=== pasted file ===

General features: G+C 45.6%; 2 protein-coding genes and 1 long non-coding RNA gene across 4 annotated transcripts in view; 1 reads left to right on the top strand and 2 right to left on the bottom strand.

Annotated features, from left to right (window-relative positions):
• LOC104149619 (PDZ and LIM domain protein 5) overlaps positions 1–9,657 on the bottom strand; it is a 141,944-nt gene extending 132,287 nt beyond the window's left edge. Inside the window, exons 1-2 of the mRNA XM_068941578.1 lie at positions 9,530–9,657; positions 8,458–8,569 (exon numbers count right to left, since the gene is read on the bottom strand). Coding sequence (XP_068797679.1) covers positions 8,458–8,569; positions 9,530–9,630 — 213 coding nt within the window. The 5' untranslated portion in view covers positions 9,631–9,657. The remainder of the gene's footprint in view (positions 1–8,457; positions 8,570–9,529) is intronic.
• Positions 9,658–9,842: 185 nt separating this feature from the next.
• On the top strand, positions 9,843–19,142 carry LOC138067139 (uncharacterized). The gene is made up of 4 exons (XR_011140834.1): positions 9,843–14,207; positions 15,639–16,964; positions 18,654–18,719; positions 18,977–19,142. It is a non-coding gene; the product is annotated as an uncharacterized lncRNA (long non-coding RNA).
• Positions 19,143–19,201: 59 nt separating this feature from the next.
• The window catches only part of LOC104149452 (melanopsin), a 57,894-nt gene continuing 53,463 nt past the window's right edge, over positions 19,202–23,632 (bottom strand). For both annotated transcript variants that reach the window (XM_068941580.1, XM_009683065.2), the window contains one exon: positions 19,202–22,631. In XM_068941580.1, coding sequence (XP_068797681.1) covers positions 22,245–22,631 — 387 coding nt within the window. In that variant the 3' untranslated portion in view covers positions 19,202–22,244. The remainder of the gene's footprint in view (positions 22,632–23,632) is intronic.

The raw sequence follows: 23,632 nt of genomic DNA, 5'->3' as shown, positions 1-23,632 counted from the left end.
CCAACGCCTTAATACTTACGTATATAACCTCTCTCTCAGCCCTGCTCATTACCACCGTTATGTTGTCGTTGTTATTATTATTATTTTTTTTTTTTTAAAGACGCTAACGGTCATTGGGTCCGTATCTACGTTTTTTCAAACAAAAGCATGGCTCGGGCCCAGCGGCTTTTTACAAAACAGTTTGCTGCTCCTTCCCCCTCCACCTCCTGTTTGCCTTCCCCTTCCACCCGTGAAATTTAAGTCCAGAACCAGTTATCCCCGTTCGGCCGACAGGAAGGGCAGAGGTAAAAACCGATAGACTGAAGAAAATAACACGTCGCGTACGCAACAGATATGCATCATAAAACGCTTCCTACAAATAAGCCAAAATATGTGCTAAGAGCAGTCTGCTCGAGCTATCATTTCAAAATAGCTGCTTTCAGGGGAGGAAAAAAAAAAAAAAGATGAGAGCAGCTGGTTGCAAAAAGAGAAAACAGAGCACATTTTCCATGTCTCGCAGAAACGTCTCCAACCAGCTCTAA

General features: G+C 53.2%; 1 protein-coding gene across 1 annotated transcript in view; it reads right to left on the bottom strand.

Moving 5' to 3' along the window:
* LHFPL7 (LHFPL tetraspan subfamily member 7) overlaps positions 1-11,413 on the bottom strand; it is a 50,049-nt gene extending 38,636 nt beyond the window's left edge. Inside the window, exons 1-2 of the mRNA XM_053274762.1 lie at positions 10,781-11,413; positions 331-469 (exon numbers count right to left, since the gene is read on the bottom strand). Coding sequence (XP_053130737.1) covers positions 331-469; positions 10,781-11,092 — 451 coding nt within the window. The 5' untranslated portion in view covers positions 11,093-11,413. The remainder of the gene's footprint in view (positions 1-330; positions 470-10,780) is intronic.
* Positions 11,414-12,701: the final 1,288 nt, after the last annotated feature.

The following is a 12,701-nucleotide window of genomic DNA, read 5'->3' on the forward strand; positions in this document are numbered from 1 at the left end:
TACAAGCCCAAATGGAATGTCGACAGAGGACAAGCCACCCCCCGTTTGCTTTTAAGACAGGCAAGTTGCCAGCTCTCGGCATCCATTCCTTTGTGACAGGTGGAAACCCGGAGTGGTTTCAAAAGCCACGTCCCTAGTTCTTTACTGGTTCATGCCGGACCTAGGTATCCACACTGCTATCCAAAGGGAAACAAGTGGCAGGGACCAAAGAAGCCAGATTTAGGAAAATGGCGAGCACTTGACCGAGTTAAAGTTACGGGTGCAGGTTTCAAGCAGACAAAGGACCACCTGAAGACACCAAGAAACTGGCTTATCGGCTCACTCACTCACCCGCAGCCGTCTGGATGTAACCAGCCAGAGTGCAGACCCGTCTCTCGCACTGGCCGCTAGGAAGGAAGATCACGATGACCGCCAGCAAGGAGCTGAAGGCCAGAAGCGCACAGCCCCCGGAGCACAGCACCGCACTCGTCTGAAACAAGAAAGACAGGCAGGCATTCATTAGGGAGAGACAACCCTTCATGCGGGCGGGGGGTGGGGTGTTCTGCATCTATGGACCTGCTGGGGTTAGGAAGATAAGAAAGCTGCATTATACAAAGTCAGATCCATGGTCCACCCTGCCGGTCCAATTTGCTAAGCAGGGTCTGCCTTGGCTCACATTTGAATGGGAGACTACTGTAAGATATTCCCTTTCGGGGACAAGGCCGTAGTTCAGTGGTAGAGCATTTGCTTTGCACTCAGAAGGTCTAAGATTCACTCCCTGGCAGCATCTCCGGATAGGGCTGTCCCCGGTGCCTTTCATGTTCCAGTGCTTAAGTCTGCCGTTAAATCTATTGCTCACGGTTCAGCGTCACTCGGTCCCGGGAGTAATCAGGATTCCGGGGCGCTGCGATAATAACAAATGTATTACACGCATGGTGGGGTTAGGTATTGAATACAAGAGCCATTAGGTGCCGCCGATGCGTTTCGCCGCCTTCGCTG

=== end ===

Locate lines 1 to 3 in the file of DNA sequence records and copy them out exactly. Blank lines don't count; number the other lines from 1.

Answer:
General features: G+C 45.6%; 2 protein-coding genes and 1 long non-coding RNA gene across 4 annotated transcripts in view; 1 reads left to right on the top strand and 2 right to left on the bottom strand.

Annotated features, from left to right (window-relative positions):
• LOC104149619 (PDZ and LIM domain protein 5) overlaps positions 1–9,657 on the bottom strand; it is a 141,944-nt gene extending 132,287 nt beyond the window's left edge. Inside the window, exons 1-2 of the mRNA XM_068941578.1 lie at positions 9,530–9,657; positions 8,458–8,569 (exon numbers count right to left, since the gene is read on the bottom strand). Coding sequence (XP_068797679.1) covers positions 8,458–8,569; positions 9,530–9,630 — 213 coding nt within the window. The 5' untranslated portion in view covers positions 9,631–9,657. The remainder of the gene's footprint in view (positions 1–8,457; positions 8,570–9,529) is intronic.